Lesa Weikel, the community relations manager for the Tampa Hillsborough Homeless Initiative, said people committed to ending homelessness may volunteer to help with the 2014 Homeless Count in Hillsborough County.
Weikel, who joined the organization as a staff member in 2006, said the one-day, statistically reliable, unduplicated count of sheltered and unsheltered homeless individuals and families in the county will take place Feb. 27. She is seeking volunteers to help between 4 a.m. and 11 p.m.
“The count data helps a community understand who is and how many people are homeless and their needs,” said Weikel, adding the count is used in evaluating which programs can best help get people off the streets.
She said this year’s count data is especially critical for the community because it will be used as the baseline measurement moving forward to determine how the community is doing at getting people into permanent housing.
“In the past, most government funding, especially from the U.S. Department of Housing and Urban Development for homeless housing and services, has not been based on the number of homeless people in a community but rather through formulas,” she said. “As HUD continues to refine their priorities and expectations, they are moving in a direction where more funding decisions will be made based on measured success of a community’s efforts in moving people from the streets to permanent housing. Private, nongovernmental funding entities and donors are also turning more to metric-driven decisions than just the numbers being served.”
Weikel estimates they will need 500 volunteers. For students trying to obtain volunteer hours for scholarships, the agency will provide a letter documenting the student volunteer time for the county. However, high school students must be accompanied by a parent or guardian during their volunteer time.
She said all volunteers have to attend a training prior to the day of the count.
During the training, volunteers learn how to conduct the count survey and the reason for the wording of questions. Volunteers participate or observe a role play, get instructions on proper attire and safety guidelines. During the training, volunteers also select their deployment site and volunteer shifts for the day of the count.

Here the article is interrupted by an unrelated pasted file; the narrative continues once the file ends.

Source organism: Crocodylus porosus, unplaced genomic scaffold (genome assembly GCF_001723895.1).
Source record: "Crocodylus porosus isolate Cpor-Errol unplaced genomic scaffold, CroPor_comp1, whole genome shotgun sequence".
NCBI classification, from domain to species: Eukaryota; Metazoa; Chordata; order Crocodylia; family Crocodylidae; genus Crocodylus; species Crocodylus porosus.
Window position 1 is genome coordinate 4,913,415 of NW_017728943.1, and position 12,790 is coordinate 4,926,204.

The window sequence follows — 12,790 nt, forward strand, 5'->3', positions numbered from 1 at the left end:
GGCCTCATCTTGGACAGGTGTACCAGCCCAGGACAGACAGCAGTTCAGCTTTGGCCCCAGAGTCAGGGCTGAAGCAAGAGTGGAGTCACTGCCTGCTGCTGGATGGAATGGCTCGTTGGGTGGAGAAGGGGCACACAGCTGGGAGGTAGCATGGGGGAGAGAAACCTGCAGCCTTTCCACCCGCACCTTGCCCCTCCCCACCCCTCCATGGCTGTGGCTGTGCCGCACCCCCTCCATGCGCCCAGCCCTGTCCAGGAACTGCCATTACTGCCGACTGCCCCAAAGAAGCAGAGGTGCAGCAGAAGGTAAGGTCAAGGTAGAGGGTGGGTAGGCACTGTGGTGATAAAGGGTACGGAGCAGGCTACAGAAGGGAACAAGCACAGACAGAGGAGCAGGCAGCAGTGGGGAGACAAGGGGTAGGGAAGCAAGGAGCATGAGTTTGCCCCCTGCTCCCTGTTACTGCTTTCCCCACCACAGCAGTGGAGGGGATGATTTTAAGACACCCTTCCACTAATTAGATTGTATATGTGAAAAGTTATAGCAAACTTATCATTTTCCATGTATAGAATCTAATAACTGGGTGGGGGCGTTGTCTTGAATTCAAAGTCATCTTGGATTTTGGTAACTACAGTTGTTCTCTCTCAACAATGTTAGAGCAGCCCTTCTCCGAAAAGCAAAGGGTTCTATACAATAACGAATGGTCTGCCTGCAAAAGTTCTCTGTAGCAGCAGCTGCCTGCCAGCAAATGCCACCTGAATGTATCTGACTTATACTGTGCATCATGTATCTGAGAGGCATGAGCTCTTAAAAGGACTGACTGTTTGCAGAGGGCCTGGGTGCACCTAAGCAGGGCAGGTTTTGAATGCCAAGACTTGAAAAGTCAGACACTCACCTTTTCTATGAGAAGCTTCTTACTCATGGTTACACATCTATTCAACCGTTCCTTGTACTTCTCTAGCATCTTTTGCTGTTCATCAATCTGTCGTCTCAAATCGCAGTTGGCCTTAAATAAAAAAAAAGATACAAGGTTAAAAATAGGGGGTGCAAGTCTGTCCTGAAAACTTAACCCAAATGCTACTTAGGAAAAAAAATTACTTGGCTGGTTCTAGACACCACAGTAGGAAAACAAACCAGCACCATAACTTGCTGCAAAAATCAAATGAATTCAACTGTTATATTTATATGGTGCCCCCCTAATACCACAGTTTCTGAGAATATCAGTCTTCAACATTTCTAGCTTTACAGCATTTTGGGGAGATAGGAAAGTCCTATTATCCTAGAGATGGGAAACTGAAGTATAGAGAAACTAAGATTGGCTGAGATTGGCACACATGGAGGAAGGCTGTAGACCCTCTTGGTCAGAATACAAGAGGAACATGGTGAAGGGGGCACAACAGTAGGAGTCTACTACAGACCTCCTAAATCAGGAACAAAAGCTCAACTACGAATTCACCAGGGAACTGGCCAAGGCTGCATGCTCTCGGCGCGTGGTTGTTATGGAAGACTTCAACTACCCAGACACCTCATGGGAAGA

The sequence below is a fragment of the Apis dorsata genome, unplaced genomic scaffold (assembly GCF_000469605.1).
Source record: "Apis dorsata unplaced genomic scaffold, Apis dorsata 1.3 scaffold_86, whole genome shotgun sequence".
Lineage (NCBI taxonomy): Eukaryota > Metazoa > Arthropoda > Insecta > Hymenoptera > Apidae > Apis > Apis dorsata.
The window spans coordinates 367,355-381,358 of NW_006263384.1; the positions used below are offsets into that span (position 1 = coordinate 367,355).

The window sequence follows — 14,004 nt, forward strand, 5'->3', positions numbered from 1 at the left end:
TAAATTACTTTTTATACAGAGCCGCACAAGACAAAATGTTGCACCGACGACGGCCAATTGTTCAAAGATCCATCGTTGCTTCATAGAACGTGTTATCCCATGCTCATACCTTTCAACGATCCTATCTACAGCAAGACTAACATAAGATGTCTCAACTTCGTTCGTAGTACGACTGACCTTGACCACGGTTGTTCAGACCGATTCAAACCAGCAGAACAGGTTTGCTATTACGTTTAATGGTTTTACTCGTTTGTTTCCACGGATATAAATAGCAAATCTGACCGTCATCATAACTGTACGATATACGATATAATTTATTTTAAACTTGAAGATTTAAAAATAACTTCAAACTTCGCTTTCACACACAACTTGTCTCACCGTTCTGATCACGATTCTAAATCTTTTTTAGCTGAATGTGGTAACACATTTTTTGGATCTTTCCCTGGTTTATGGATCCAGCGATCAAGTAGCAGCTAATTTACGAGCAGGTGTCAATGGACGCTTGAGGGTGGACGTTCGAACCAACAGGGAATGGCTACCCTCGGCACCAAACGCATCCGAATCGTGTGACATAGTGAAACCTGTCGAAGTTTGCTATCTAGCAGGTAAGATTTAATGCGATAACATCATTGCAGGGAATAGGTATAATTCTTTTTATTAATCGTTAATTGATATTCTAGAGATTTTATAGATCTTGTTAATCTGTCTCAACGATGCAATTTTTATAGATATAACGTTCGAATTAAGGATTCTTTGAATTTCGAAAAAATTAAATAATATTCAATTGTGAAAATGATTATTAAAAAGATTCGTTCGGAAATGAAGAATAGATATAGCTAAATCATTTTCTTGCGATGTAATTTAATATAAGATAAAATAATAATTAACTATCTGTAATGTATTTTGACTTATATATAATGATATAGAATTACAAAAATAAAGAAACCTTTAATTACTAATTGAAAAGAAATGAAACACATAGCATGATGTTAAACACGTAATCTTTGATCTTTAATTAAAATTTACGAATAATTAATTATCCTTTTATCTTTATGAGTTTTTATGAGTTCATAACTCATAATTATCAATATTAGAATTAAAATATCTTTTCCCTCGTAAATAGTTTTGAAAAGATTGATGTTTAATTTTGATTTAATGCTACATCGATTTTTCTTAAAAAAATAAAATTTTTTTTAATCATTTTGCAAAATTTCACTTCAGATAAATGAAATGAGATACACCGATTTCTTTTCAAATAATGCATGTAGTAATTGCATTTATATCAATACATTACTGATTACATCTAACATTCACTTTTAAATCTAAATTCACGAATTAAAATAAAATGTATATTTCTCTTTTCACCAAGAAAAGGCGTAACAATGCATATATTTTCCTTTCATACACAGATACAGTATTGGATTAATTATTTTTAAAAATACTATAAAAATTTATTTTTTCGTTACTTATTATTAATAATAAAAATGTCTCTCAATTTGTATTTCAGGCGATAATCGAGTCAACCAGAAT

Volunteers work in teams of three or more people, including one person with more experience.
“Once the groups are formed, each group is given direction as to the locations/areas they need to go to conduct the count based on information we have about where homeless people are located,” she said. “This could include encampments in the woods, under bridges, behind shopping centers, places where meals are served, day labor locations, parking lots.”
Before she joined the Tampa Hillsborough Homeless Initiative, which was formerly called the Homeless Coalition of Hillsborough County, Weikel worked at Metropolitan Ministries.
“Having been raised to care about others and do what I can to help make the world a better place, working here allows me the opportunity to do work to help homeless people get off the street and back on their feet, making their world better,” she said.
Weikel said she has learned that there is no one type of person who is more likely to live on the streets or in homeless shelters.
The count found fewer homeless people last year, but she said the community needs updated information to make sure the resources are going where they are needed the most.
“We feel that the decrease may not have been as drastic as the results showed for several reasons,” she said. “For us, this year’s count is the data that will matter the most because it is the data from which we will measure and evaluate the community’s efforts to end homeless moving forward based on some new performance measurements and goals that are being developed.”
She said so many volunteers are needed to get the most accurate count as possible.